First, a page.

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Testimony
September 19, 2008


Changes to City Capital Contracting Rules
Testimony of Hope Cohen to City Council Contracts Committee

Thank you, Chairperson James and members of the council, for this opportunity to testify in favor of the reforms proposed for city capital contracting. I am Hope Cohen, Deputy Director of the Manhattan Institute's Center for Rethinking Development.

We recently published a report on the costs of construction in New York City and their impact on housing affordability. (I have few copies with me and am happy to provide more to others who are interested.) Along with a variety of more targeted findings, the research served to remind us that government has the bad habit of making things even more difficult and expensive for itself than for private entities, particularly with regard to contracting. During a construction boom this means that the public sector puts itself at a disadvantage in competing with the private sector for scarce contractor and subcontractor firms.

The classic New York State example of this is the Wicks Law. Since 1912, it has required the state and its municipalities to directly retain prime contractors for electrical, plumbing, and HVAC work, instead of directly retaining only a general contractor-as do other states, private entities, and the federal government. The general contractor would then oversee subcontractors performing those and all other kinds of work. For nearly 50 years, Wicks applied to all public contracts having a value of at least $50,000. The law's effect has been both to add costs and foster situations in which the several contractors on a job blame each other for errors and delays. Attempts to amend or eliminate Wicks go back years. This past spring, as part of its budget enactment, the state finally approved some modifications. Now for Wicks to apply, contracts must have a value of $3 million in New York City, $1.5 million in the downstate suburbs, and $500,000 upstate. There is also provision for eliminating the threshold altogether for projects governed by comprehensive contracts, known as project labor agreements, which define wages and work rules for the multiplicity of contractors and building trades on a major job. One set of the contracting changes you are examining today implements these Wicks modifications. It is long overdue and absolutely essential.

Other changes are nitty-gritty process improvements-such as scoping capital projects before bidding them out and sharing bid information across agency boundaries. It is simply amazing that we've been attaching dollar figures to projects all this time without the scoping that is necessary for accurate cost estimates. It is difficult to estimate correctly even with proper scoping. Without it, is it any wonder that projects end up costing many times their originally stated price and finishing years late?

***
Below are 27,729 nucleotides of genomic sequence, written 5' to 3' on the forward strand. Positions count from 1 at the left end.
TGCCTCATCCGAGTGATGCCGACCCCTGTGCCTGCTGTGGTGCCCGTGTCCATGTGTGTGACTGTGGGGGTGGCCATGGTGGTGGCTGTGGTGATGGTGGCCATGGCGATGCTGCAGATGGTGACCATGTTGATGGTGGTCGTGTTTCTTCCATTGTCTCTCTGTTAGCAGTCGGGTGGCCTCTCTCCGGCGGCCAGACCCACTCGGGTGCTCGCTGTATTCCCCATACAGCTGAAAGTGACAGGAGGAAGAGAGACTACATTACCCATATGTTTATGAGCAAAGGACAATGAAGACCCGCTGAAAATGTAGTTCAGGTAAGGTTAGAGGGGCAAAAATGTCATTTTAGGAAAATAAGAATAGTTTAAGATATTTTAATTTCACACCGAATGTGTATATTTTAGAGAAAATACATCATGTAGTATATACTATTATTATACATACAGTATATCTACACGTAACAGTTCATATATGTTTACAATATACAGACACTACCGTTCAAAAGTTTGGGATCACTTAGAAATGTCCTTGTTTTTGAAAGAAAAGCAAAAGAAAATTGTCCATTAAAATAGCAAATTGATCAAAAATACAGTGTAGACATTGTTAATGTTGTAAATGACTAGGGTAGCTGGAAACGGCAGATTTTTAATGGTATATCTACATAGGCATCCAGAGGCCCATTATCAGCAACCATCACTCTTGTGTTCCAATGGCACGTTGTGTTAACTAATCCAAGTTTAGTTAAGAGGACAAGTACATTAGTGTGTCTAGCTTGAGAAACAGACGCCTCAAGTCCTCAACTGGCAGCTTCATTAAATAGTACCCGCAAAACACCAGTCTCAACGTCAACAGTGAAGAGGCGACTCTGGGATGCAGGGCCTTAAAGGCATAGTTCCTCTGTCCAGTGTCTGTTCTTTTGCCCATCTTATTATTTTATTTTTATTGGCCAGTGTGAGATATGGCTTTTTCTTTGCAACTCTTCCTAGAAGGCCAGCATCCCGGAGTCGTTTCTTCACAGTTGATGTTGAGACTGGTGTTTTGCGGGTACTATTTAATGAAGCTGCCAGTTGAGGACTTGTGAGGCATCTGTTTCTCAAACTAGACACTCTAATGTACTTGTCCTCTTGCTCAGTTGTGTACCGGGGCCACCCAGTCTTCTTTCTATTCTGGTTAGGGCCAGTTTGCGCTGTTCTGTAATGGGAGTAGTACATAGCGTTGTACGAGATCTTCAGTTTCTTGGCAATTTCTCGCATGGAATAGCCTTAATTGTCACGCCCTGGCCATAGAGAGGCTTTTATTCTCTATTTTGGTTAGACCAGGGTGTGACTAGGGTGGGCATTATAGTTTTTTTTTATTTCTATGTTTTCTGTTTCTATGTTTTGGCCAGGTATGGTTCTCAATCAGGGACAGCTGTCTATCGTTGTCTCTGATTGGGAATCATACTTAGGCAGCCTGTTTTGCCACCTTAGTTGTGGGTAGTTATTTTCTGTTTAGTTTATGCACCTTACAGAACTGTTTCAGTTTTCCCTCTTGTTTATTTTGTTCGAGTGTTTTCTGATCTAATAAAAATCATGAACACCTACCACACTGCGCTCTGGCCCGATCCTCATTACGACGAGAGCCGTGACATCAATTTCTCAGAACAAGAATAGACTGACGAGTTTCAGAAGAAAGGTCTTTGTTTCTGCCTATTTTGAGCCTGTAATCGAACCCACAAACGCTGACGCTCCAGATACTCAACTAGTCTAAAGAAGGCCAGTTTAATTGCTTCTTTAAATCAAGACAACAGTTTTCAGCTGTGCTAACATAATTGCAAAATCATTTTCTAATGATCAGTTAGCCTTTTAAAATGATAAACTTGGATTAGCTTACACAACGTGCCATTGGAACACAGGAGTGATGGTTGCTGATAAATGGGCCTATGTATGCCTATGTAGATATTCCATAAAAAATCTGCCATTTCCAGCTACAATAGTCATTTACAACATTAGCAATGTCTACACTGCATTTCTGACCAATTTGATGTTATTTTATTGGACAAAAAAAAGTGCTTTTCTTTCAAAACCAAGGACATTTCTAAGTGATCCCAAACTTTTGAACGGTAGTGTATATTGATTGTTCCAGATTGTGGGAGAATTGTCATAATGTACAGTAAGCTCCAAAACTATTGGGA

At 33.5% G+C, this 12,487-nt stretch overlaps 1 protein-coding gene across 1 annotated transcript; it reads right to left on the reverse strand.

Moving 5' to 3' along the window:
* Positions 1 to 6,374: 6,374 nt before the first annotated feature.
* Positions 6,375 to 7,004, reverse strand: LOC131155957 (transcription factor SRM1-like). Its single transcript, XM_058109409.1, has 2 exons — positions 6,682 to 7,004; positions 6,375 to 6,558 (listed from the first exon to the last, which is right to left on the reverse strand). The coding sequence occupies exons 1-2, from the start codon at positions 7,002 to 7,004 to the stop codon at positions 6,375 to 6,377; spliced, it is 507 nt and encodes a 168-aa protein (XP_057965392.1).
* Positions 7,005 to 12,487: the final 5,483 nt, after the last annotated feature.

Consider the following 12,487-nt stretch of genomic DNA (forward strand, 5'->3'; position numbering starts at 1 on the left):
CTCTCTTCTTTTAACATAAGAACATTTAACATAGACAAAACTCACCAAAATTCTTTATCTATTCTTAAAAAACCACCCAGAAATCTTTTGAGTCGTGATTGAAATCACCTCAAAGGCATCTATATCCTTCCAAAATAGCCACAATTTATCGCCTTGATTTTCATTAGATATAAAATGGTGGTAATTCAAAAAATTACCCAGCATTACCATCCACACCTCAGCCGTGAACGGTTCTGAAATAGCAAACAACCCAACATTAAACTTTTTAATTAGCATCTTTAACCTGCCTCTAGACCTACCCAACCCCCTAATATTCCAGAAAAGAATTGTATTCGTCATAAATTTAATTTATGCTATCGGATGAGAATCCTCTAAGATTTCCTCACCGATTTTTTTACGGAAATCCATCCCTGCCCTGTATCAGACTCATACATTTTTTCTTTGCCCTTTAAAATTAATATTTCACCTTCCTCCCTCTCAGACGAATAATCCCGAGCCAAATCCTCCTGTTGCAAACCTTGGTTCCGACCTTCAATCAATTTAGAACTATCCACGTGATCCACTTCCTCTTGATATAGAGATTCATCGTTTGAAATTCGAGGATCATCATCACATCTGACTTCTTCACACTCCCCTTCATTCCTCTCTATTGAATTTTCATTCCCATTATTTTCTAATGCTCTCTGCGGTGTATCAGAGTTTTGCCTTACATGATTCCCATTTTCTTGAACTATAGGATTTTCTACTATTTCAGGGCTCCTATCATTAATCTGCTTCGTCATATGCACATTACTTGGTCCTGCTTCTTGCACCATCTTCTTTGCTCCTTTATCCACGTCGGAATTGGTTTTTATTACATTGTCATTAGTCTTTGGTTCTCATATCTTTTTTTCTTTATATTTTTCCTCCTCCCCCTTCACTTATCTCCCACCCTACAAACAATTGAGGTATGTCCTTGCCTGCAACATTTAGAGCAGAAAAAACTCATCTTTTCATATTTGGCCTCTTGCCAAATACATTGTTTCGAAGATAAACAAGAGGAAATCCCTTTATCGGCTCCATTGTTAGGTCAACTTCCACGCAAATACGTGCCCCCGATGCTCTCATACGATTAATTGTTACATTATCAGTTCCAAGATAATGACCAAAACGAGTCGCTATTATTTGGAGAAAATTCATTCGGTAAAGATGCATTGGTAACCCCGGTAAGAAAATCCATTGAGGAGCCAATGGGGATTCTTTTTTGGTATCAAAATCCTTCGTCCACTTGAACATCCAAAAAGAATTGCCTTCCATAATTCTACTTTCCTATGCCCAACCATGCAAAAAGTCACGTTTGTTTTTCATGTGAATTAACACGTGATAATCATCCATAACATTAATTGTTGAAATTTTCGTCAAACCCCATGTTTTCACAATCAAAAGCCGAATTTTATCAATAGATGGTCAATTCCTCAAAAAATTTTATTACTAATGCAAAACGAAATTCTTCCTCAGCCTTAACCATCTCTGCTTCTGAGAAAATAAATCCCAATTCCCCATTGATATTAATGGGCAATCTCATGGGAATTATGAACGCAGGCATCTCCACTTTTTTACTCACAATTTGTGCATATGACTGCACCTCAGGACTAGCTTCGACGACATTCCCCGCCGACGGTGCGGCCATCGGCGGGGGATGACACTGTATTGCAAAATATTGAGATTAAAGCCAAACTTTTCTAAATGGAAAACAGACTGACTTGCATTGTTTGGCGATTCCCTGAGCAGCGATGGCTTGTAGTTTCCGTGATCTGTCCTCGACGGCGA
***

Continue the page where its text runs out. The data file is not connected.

Finally, there are changes proposed for processing change orders and for project delays that are the fault of the city. Contractors bidding for city work add a premium to their prices to offset costs they anticipate-but cannot estimate-that result from the inconvenience, headaches, and delays (including delays in payment) of working with the city bureaucracy. So the city pays more for construction than a private entity would for equivalent work. In boom times those headaches dissuade some contractors from bidding at all-thus limiting supply and competition and making construction even more expensive for the city. These proposed changes are aimed at this problem and should also absolutely be adopted.

Finally, I'd like to make a warning to preempt possible new expenses that the public sector would take upon itself in subsidizing housing construction. For decades small developers (both profit-making and non-profit) have depended on non-union labor to build low- and mid-rise housing outside Manhattan's core. A major factor in keeping costs down, non-union labor made possible much of the affordable housing that exists today. There is now a movement to require private projects built with government subsidies (that is, "affordable" or "subsidized" housing) to pay construction workers the "prevailing wage," which is essentially the union-level wage for their particular work.

Let me be clear. Such wages must be paid on public works projects already, but advocates for prevailing wage would also impose it on private projects that use public money. Imposing this requirement would add directly to building cost, thus decreasing the amount of housing that can be built with each dollar of subsidy. This is not before you for consideration today, but I wanted to bring it to your attention earlier rather than later.

Thank you for your invitation, time, and interest.

 


Center for Rethinking Development.

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